Manitoba flour, properties and use

Manitoba flour is an easily digestible soft wheat flour, rich in protein and gluten and low in starch. What are the properties, benefits, nutritional values ​​and calories of this food? 


Manitoba flour, rich in protein and gluten and low in starch, it is an easily digestible product widely used for the production of bread, pandoro and panettone. Let's find out better. 

> 1. How Manitoba flour is made

> 2. Properties and use of Manitoba flour

> 3. Manitoba flour products

> 4. A recipe in Manitoba

Manitoba flour, properties and use


How manitoba flour is made

Manitoba flour is the product of the grinding of a kind of soft wheat, Triticum aestivum, originally from a region of Canada called Manitoba, in fact. It is an ancient and vigorous grain, already known to local populations, very resistant to low temperatures.


Properties and use of manitoba flour

Manitoba flour is also nicknamed "strong flour" by virtue of large amount of gluten which contains, compared to other flours, and the W (index of the bread-making capacity of the flour) which is equal to 360-400 compared to a normal flour that has a W that is around 200-220.

Manitoba flour possesses therefore a high protein content. Rich in glutenin and gliadina, the two proteins that combined together produce gluten in contact with a liquid. It also has a remarkable water absorption power (up to 80% of its weight). Due to the large amount of gluten it contains, it is not suitable for celiacs.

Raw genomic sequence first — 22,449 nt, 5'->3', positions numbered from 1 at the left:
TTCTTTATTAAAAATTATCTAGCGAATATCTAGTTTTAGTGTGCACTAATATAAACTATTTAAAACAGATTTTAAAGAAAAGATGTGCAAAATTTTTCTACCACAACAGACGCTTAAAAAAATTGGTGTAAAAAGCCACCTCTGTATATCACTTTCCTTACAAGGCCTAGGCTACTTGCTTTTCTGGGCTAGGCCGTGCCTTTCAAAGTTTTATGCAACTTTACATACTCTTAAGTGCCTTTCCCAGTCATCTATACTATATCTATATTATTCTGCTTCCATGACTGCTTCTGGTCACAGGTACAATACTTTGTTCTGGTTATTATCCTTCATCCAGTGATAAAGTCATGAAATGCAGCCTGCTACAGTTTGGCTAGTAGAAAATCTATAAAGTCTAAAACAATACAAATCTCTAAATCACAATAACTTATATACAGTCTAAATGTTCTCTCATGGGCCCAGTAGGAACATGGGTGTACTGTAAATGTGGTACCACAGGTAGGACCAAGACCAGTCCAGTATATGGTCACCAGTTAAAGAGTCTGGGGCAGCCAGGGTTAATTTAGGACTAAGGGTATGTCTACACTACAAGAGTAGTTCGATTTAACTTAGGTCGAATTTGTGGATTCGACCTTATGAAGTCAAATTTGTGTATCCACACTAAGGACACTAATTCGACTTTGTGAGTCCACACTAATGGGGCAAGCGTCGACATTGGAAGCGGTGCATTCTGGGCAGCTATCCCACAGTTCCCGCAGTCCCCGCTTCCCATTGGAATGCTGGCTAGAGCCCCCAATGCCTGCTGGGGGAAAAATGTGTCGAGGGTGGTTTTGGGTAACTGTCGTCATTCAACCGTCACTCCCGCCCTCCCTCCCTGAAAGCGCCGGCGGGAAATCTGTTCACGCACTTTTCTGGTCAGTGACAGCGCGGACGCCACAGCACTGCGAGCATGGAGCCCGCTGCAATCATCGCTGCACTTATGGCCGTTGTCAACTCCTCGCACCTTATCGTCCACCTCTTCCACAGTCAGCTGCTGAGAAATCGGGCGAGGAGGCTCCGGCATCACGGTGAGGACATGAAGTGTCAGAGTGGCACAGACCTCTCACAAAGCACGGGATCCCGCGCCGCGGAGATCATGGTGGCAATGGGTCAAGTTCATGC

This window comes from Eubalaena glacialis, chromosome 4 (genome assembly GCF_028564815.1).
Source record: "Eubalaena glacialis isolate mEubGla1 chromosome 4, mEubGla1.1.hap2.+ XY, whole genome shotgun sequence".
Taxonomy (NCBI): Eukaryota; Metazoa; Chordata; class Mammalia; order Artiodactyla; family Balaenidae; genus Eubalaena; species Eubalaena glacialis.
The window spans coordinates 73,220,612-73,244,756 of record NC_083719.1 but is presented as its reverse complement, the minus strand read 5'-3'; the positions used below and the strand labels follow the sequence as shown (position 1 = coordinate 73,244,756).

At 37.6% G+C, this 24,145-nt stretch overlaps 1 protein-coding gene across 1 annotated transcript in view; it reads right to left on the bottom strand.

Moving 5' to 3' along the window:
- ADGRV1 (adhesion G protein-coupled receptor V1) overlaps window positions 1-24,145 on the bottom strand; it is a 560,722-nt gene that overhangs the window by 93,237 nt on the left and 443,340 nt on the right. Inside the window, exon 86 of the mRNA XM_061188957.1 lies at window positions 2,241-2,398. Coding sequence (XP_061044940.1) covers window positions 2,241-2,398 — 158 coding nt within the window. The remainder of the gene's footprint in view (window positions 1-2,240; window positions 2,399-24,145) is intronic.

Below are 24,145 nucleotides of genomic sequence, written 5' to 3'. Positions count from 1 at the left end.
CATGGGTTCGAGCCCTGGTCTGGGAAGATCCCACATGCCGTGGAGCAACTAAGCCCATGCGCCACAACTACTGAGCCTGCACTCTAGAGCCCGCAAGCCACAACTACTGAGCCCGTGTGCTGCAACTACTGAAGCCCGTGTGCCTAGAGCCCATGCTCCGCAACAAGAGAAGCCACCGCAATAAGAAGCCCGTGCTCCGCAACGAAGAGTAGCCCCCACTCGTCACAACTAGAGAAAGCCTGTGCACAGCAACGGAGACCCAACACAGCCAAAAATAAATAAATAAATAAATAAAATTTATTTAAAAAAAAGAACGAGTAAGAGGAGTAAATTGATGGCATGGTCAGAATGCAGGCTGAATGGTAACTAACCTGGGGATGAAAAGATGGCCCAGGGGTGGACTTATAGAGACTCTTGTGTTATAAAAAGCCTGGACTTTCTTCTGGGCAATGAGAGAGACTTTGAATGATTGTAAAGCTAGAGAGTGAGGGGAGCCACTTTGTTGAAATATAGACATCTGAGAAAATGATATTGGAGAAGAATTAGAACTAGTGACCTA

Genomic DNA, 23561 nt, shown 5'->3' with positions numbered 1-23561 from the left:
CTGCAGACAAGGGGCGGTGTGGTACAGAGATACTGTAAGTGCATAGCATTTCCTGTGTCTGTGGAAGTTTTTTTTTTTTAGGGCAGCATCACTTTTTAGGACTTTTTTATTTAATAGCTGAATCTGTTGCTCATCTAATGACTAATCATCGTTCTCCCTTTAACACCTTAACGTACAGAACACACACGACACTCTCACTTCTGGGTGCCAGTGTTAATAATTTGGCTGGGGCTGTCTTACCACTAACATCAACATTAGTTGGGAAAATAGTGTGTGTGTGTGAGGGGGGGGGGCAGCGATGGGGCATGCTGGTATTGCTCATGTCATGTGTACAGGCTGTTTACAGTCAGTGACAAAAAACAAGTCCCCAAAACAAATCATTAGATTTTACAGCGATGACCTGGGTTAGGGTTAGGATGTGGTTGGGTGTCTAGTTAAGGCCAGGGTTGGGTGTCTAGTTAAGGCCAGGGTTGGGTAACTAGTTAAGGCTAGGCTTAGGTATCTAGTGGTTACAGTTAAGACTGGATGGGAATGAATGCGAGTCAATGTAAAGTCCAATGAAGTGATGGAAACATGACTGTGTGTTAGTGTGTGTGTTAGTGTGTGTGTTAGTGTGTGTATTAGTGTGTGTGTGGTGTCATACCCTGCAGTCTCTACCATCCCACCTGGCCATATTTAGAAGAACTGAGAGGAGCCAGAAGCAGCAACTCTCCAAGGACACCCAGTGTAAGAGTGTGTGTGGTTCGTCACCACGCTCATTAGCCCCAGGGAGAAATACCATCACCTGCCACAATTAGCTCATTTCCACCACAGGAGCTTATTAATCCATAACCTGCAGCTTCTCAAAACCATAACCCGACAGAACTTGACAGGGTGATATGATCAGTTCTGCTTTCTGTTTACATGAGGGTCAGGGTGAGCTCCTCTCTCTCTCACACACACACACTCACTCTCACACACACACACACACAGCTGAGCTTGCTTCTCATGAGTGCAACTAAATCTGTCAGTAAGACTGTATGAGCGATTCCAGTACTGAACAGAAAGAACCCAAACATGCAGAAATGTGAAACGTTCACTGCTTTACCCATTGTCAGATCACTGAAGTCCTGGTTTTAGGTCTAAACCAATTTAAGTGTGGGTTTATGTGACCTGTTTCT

It is a product that comes from outside: the ever-increasing attention to sustainable development of the planet, welcomes the diffusion of so-called “Manitoba” flours (ie with a high W value) coming from local processes, as the diffusion of products linked to the territory has a lower environmental impact. This type of flour is now on the shelves of almost all supermarkets and has a higher cost than traditional flour.


Manitoba flour products

Excellent for bread, which is swollen and spongy, and for the paste. Manitoba flour is particularly ideal for French baguette, panettone and pandoro, for making long-leavened pizza, savory pies and for making brioches and babà. Manitoba flour is the most used to make seitan. It also exists in the full version.


A recipe up your sleeve

Manitoba flour, when mixed with other flours, is able to give the dough a good elasticity and strength. For example, preparing the bread dough in the evening and baking it the following morning is possible, without the leavening being compromised or the dough deflating or losing its tone.

Here follows the basic ingredients for pizza: 250 grams of 00 flour, 250 of Manitoba flour, a cube of fresh brewer's yeast to be dissolved in 250 grams of warm water with a teaspoon of sugar, 3 tablespoons of extra virgin olive oil, 2 teaspoons of salt.


Discover other recipes with manitoba:
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> Manitoba flour: nutritional values ​​and recipes

> 3 vegan dessert recipes with Manitoba flour

> Is Manitoba Flour Bad? When and how to use it

> Manitoba flour and 0 flour

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